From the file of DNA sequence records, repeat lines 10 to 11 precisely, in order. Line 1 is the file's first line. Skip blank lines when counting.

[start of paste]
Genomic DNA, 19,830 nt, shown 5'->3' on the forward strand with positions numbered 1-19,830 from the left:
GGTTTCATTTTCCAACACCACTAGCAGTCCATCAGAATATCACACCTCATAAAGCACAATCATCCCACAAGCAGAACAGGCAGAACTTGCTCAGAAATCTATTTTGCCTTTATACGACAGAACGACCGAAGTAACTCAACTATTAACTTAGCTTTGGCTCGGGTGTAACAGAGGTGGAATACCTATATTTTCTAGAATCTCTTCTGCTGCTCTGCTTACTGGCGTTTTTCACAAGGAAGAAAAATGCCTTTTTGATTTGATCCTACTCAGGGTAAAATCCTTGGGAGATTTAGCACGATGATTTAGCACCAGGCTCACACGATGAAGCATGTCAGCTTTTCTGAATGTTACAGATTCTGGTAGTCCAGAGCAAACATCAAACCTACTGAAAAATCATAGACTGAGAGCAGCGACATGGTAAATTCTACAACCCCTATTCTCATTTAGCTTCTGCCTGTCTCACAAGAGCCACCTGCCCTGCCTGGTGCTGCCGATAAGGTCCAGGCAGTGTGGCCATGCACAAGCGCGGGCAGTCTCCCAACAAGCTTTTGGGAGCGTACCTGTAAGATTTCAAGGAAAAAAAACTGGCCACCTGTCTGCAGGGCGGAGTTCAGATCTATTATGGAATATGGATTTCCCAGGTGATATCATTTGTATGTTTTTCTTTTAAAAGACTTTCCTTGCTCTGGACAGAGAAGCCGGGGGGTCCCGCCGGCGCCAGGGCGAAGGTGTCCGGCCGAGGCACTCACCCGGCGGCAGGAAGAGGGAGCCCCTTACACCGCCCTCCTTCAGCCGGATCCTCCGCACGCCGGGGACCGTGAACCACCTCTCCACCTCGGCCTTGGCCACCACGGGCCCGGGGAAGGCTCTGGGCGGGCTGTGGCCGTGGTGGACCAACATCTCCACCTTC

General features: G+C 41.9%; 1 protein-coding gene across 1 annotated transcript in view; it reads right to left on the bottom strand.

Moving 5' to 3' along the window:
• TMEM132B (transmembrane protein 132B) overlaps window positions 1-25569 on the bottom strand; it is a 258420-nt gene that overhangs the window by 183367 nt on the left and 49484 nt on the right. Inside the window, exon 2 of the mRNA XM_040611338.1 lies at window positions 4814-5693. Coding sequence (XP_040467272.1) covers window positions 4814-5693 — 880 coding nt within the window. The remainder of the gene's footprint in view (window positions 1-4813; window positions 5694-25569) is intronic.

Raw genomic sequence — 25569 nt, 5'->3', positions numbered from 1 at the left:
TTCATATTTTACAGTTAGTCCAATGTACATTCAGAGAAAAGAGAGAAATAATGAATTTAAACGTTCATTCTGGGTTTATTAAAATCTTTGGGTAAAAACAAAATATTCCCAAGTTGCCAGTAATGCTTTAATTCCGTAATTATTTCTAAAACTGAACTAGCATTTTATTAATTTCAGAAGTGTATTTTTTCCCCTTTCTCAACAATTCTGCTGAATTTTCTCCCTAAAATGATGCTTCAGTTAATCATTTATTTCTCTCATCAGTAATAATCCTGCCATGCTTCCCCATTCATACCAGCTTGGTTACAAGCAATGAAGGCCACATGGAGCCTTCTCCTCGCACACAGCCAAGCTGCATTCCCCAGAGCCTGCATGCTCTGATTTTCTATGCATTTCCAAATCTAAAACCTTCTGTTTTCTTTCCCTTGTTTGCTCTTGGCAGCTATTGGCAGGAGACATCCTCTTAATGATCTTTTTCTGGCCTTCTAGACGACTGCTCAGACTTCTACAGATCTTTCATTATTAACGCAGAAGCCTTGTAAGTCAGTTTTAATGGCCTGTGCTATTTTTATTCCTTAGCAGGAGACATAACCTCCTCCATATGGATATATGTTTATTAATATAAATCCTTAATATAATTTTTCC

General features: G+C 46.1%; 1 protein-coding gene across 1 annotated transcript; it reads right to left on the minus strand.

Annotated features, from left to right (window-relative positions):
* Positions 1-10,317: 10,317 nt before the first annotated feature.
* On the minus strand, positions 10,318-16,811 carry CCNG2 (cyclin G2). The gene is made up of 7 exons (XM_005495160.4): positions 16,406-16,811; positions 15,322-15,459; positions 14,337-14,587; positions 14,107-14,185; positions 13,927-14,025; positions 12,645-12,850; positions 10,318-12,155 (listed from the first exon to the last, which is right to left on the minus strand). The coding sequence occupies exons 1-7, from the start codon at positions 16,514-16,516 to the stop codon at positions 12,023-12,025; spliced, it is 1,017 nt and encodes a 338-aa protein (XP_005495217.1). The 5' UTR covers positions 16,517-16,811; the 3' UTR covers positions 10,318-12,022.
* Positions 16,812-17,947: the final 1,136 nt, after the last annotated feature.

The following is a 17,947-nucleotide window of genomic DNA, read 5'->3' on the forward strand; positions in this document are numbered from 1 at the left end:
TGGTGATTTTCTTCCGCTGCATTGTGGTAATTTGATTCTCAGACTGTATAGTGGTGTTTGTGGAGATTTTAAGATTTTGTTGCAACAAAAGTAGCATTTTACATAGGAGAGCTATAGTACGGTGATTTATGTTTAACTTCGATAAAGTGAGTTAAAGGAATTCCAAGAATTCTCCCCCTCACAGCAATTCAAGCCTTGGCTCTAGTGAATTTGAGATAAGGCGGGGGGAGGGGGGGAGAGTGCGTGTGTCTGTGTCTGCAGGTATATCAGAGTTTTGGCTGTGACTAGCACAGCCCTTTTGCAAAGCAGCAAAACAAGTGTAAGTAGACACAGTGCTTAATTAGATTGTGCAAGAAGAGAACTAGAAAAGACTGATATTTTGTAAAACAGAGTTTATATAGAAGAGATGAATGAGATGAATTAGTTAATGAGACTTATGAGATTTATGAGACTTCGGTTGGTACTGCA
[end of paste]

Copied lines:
* Positions 1-10,317: 10,317 nt before the first annotated feature.
* On the minus strand, positions 10,318-16,811 carry CCNG2 (cyclin G2). The gene is made up of 7 exons (XM_005495160.4): positions 16,406-16,811; positions 15,322-15,459; positions 14,337-14,587; positions 14,107-14,185; positions 13,927-14,025; positions 12,645-12,850; positions 10,318-12,155 (listed from the first exon to the last, which is right to left on the minus strand). The coding sequence occupies exons 1-7, from the start codon at positions 16,514-16,516 to the stop codon at positions 12,023-12,025; spliced, it is 1,017 nt and encodes a 338-aa protein (XP_005495217.1). The 5' UTR covers positions 16,517-16,811; the 3' UTR covers positions 10,318-12,022.